Illinois Finally Issues Long Overdue Cannabis Licenses Photo by Scott Graham
July 27, 2021

Governor J.B Pritzker’s office announced the issuance of 200 new licenses for craft growers, product manufacturers, and distributors that were originally to be issued last year, according to Capitol News Illinois. The report stated that 67% of the new licenses will go to people of color, helping fulfill part of the social equity program first proposed in the state’s adult-use legalization measure, which was passed into law in 2019.

Additionally, Pritzker signed into law Illinois House Bill 1443, which establishes three lotteries for retailer licenses. The first is essentially a do-over of one conducted last year, the 75 retailer licenses from which were never issued due to litigation over the license-scoring process. Two additional lotteries will award 55 retailer licenses each. Lotteries for new retailer licenses are scheduled to be held July 29, August 5, and August 19, 2021.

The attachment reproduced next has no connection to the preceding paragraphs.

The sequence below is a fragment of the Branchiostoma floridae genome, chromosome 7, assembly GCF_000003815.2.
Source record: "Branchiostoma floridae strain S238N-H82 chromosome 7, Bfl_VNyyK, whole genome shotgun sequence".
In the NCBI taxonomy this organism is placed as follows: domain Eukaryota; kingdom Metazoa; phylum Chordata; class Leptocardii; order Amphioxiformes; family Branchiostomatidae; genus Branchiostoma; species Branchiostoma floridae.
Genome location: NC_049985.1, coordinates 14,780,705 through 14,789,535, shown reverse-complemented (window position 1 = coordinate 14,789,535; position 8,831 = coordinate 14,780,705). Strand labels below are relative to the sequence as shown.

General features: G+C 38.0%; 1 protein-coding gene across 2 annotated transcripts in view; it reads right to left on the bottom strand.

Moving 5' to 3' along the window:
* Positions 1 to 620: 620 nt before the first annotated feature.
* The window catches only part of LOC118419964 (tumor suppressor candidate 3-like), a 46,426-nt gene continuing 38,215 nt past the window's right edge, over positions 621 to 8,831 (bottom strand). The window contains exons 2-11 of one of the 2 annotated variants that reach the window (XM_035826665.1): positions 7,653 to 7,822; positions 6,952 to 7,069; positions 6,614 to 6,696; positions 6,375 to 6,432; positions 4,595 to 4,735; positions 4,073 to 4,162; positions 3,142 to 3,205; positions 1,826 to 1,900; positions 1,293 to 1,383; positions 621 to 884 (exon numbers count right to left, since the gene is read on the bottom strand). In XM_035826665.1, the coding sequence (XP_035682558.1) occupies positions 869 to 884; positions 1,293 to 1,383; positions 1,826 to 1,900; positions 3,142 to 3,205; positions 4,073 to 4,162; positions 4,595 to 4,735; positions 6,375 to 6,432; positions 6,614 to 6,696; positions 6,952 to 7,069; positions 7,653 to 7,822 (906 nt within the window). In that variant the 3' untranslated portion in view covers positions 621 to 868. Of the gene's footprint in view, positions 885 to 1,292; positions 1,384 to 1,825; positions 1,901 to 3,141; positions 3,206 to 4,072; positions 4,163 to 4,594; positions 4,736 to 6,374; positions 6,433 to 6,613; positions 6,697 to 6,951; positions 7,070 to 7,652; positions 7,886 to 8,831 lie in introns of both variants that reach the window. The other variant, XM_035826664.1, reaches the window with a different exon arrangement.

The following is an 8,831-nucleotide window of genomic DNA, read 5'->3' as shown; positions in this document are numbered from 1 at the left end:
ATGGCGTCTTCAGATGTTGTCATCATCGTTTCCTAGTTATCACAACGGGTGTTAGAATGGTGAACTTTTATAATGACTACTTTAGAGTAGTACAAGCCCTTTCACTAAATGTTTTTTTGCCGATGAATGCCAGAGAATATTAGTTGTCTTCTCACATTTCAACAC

However, GrownIn reports that, following closely on the heels of Pritzker’s announcement of a new slate of cannabis license lotteries, a lawsuit has been filed by Michigan-based cannabis company Sozo Health. The company contends the new bill is in violation of the interstate commerce clause of the U.S. constitution. Sozo Health is also seeking a temporary restraining order to stop the first of three scheduled lotteries slated for July 29, 2021. Sozo Health cites the striking down of similar provisions in the states of Michigan and Maine as precedent for their actions.

As we have discussed previously, there are roughly 75 adult-use retailers operating currently in Illinois, supplied by 18 companies that were initially licensed to serve the state’s medical cannabis program. The eventual opening of 185 new retailers should provide a significant boost in sales, as more convenient access to the legal market typically translates into a greater share of total cannabis demand captured by licensed businesses.

More production-side businesses will add additional supply and competition to the market as well, but the “craft grower” licensees will not be permitted to produce at anywhere near the scale of the current licensed cultivators. As a result, this new slate of licenses could result in demand further outstripping supply in Illinois.